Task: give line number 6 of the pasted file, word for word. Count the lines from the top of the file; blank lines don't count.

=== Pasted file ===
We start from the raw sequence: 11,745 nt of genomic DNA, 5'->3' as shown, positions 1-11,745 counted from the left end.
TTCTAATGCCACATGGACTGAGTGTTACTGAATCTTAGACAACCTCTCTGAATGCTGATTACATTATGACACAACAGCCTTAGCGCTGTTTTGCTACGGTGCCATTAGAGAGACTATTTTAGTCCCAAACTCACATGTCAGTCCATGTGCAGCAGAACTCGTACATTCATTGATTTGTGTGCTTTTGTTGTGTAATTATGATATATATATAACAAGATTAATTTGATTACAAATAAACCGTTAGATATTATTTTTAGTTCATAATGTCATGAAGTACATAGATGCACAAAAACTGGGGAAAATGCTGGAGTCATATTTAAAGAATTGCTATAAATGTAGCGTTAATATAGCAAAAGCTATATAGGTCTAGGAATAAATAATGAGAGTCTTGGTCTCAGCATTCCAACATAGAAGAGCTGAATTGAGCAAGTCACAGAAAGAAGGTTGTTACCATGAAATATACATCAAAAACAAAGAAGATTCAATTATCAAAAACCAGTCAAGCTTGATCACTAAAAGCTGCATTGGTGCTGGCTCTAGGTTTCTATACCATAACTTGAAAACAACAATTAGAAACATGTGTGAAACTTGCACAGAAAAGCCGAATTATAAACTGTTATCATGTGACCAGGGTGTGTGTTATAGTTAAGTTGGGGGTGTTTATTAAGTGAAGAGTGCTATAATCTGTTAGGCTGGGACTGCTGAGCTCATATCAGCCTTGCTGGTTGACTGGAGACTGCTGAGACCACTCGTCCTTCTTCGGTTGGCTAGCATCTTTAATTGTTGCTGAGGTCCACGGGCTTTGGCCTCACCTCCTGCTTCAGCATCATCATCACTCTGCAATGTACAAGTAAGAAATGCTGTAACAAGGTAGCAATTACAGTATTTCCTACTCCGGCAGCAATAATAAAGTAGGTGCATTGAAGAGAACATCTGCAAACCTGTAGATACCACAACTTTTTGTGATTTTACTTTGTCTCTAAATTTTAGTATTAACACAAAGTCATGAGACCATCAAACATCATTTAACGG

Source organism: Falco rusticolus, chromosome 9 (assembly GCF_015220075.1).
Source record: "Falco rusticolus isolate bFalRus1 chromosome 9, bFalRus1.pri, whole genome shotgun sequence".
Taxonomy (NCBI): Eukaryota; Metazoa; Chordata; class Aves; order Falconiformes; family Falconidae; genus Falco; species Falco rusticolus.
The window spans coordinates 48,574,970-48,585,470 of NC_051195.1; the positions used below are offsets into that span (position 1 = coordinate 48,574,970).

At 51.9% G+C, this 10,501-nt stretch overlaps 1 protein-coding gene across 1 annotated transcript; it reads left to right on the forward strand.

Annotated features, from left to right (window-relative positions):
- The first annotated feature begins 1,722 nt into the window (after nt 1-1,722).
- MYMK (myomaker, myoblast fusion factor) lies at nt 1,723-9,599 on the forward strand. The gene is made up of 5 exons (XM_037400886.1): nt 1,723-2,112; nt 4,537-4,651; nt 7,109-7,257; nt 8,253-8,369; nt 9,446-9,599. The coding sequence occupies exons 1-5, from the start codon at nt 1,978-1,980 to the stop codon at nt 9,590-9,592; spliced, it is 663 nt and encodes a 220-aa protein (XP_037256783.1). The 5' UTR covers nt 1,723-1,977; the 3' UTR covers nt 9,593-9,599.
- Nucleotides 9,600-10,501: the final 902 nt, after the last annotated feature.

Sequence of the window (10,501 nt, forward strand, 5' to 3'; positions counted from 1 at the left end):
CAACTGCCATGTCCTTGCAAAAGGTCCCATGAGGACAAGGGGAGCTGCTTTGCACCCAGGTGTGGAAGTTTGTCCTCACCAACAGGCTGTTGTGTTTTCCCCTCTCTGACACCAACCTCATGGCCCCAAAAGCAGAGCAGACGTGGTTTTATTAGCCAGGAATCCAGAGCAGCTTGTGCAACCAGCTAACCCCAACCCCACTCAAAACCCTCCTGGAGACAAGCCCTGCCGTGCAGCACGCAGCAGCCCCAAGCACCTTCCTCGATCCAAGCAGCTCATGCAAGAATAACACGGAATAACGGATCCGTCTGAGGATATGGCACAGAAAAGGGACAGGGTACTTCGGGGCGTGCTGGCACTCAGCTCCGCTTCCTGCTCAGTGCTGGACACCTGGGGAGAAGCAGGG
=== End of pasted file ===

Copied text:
The window spans coordinates 48,574,970-48,585,470 of NC_051195.1; the positions used below are offsets into that span (position 1 = coordinate 48,574,970).